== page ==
UC3843 laptop DC converter problem

This old topic is closed. If you want to reopen this topic, contact a moderator using the "Report Post" button.

I was making simple DC-DC converter for my laptop on proto board according to this schematic:


It worked OK with constant resistive load , but not very good with my laptop, this is the problem:

1. when laptop is turned on, it starts normaly and draws at least 6 Amps according to my DMM,

2. then after few secs, current decreases slightly lower (around 5A) but then laptop usually shuts down - like there is suddenly no enough voltage.

I read 3843 datasheet throughly so I tried transient peak filtering on current sense input pin (IC pin 4), but with no much success - laptop always starts normaly but again it shuts down like IC went in some kind of protection mode.

Hm, then I remembered that I made all tests on my test bench with 5A regulated supply, so I thought logically - maybe it shuts down because it needs more powerful supply, so I connected it directly to car cigarette lighter connector - but the story is the same, it always shuts down.

So my question is - is my problem really in large peak current transients that possibly activate current limit or something else?
What are your component values, and are you sure that the core of L1 is not getting close to saturation? I'm sure you have designed this boost stage to run in continuous-conduction mode at these currents, so have you checked the stability of the oscillation over the desired load range? It may be that after a short time, the oscillation may go unstable as the components heat up. I see you have got 'slope compensation' in the design, if you disable this does it make matters worse?
Hm , I make stupid, unfinished post and accidentaly hit reply...this is actual post that I tried to write down:

2 Ouroboros:

First I must say that I don't have much experience with constructing and designing switching PSU units, only with rest of audio related equipment :)

So this particular DC converter isn't my design - I only copied design to my proto board ....this is component list (that I translated from original schematic that was in Croatian):


UC38543N IC1 1
BUZ11 Q1 1
B1045 D1 1


10k R1,R2,R3 3
15k R4 1
100k R5 1
62k R6 1
22k R7 1
1k R8 1
0,1R/5W R9 1
10k P1 1


1n C1,C5 2
10n C2,C3 2
1000u/35V C4,C6 2

Inductor 20uH* L1 1

" *Inductor must be wound on ferrite core (at least 20mm dia, thicknes. cca 7mm), with 19 turns of 1.2mm Cu wire."

Unfortunately, I don't have scope to check what's really happening with converter, only freq. meter from my DMM that's not very helpful.

I forgot to say that I also experimented with frequency and inductance - first I put original inductance (20uH) and original frequency (approx. 50kHz), but as current was around 5-6 Amps, and temperature of inductor coil rised very qucikly :hot: , I removed this coil and put some spare coil(from some old telecom equipment TX/RX PSU), that had around 15 turns of much thicker multistrand wire, on slightly bigger core...then I also incresad the frequency to around 100kHz, but there was no much improvement, - I only got increse in MOSFET temperature and standby current (with no load conected) was more then 1A , and it even rised to more then 9A when I tried to start the laptop :bigeyes:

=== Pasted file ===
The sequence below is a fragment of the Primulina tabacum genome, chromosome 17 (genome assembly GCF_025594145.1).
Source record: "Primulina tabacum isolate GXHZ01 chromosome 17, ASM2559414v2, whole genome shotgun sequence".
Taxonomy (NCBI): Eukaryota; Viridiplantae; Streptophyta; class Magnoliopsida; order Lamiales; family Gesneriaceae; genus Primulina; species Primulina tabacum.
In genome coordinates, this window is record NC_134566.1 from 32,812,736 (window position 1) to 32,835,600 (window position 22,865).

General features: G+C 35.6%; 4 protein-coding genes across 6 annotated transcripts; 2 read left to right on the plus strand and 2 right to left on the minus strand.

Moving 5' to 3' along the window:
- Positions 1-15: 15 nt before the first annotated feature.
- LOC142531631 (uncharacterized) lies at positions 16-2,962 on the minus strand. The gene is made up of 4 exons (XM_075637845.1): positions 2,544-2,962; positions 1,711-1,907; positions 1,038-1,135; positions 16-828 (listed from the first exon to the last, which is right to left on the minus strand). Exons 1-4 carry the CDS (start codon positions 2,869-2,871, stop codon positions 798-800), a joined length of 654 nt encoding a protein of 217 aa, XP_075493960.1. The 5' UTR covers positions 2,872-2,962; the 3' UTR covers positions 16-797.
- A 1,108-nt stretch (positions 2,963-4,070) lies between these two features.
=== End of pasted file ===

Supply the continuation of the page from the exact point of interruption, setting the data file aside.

Did you measure the DC output voltage, and see what happens to it when the problem occurs?

Have you tried a different inductor core, yet?

I am not familiar with your circuit, but do have a little bit of experience with a somewhat-similar boost-mode SMPS output stage.

It might be very difficult to know what is happening, and how to fix it, without an oscilloscope. But...

Did you try measuring the AC voltage of the output, just in case your DMM does go up to 50 kHz? (And even if it doesn't do an accurate job, at 50 kHz, maybe it will at least be able to tell you if you have made any improvement, with the ideas below.)

If you think that there might be some voltage or current spikes/noise that are causing your problem, you could try at least two or three things:

1) Try a snubber network in parallel with diode D1, in case you're getting high-frequency ringing on the high side of your mosfet. Without a scope, you can't easily "manually" tune the series-RC component values. But, you could just try putting something like 470 Ohms (maybe 1/2 Watt, or 2x 1K 1/4W) in series with 2.2 nF, and connect that across D1, to see if it helps. You can try changing the capacitance (but not too high without a higher-power 470 Ohm resistor). There might also be other places in your circuit where a snubber could be needed.

2) Try an LC lowpass output filter. You could add a 10uH to 100uH high-current inductor in series with the output, and then add another 1000 uF capacitor to ground, after that, so that it forms a Pi filter with C6. Also, experiment with taking your feedback from after the new output filter.

3) As a "last resort", you could try adding a high-current linear regulator circuit, after the filter, or maybe instead of the filter. But you would probably want to diagnose the SMPS, first.
This old topic is closed. If you want to reopen this topic, contact a moderator using the "Report Post" button.